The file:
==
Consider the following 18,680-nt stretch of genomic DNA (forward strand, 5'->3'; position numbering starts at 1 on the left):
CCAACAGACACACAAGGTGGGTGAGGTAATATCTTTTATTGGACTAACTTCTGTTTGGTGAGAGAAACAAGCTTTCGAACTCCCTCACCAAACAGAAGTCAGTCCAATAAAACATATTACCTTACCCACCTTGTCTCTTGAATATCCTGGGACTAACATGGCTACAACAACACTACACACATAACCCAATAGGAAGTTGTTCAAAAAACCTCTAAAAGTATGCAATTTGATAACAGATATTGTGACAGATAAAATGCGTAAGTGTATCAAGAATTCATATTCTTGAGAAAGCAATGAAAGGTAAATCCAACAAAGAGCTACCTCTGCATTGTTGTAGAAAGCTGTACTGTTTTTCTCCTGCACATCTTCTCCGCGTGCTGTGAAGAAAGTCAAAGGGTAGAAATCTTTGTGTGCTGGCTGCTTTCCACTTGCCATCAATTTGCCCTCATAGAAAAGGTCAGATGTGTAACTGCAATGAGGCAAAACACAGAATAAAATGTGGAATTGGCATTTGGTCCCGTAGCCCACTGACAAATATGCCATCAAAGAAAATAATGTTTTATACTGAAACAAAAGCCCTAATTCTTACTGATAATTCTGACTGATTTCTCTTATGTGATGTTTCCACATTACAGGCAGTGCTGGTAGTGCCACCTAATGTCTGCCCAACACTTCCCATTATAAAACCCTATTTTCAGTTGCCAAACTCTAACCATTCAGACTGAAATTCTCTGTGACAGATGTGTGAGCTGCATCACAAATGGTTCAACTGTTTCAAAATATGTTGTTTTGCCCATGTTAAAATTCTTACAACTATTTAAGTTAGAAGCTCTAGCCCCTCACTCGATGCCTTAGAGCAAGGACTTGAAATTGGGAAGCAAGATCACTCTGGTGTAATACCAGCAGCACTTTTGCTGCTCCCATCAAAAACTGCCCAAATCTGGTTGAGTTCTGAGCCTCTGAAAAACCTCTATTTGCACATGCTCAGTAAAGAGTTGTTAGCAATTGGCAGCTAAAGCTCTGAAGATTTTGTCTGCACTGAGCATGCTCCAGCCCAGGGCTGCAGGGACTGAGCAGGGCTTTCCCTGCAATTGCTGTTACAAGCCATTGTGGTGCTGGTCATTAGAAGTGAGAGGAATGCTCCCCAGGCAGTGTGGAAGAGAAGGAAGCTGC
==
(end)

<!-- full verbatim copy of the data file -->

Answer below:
Consider the following 18,680-nt stretch of genomic DNA (forward strand, 5'->3'; position numbering starts at 1 on the left):
CCAACAGACACACAAGGTGGGTGAGGTAATATCTTTTATTGGACTAACTTCTGTTTGGTGAGAGAAACAAGCTTTCGAACTCCCTCACCAAACAGAAGTCAGTCCAATAAAACATATTACCTTACCCACCTTGTCTCTTGAATATCCTGGGACTAACATGGCTACAACAACACTACACACATAACCCAATAGGAAGTTGTTCAAAAAACCTCTAAAAGTATGCAATTTGATAACAGATATTGTGACAGATAAAATGCGTAAGTGTATCAAGAATTCATATTCTTGAGAAAGCAATGAAAGGTAAATCCAACAAAGAGCTACCTCTGCATTGTTGTAGAAAGCTGTACTGTTTTTCTCCTGCACATCTTCTCCGCGTGCTGTGAAGAAAGTCAAAGGGTAGAAATCTTTGTGTGCTGGCTGCTTTCCACTTGCCATCAATTTGCCCTCATAGAAAAGGTCAGATGTGTAACTGCAATGAGGCAAAACACAGAATAAAATGTGGAATTGGCATTTGGTCCCGTAGCCCACTGACAAATATGCCATCAAAGAAAATAATGTTTTATACTGAAACAAAAGCCCTAATTCTTACTGATAATTCTGACTGATTTCTCTTATGTGATGTTTCCACATTACAGGCAGTGCTGGTAGTGCCACCTAATGTCTGCCCAACACTTCCCATTATAAAACCCTATTTTCAGTTGCCAAACTCTAACCATTCAGACTGAAATTCTCTGTGACAGATGTGTGAGCTGCATCACAAATGGTTCAACTGTTTCAAAATATGTTGTTTTGCCCATGTTAAAATTCTTACAACTATTTAAGTTAGAAGCTCTAGCCCCTCACTCGATGCCTTAGAGCAAGGACTTGAAATTGGGAAGCAAGATCACTCTGGTGTAATACCAGCAGCACTTTTGCTGCTCCCATCAAAAACTGCCCAAATCTGGTTGAGTTCTGAGCCTCTGAAAAACCTCTATTTGCACATGCTCAGTAAAGAGTTGTTAGCAATTGGCAGCTAAAGCTCTGAAGATTTTGTCTGCACTGAGCATGCTCCAGCCCAGGGCTGCAGGGACTGAGCAGGGCTTTCCCTGCAATTGCTGTTACAAGCCATTGTGGTGCTGGTCATTAGAAGTGAGAGGAATGCTCCCCAGGCAGTGTGGAAGAGAAGGAAGCTGC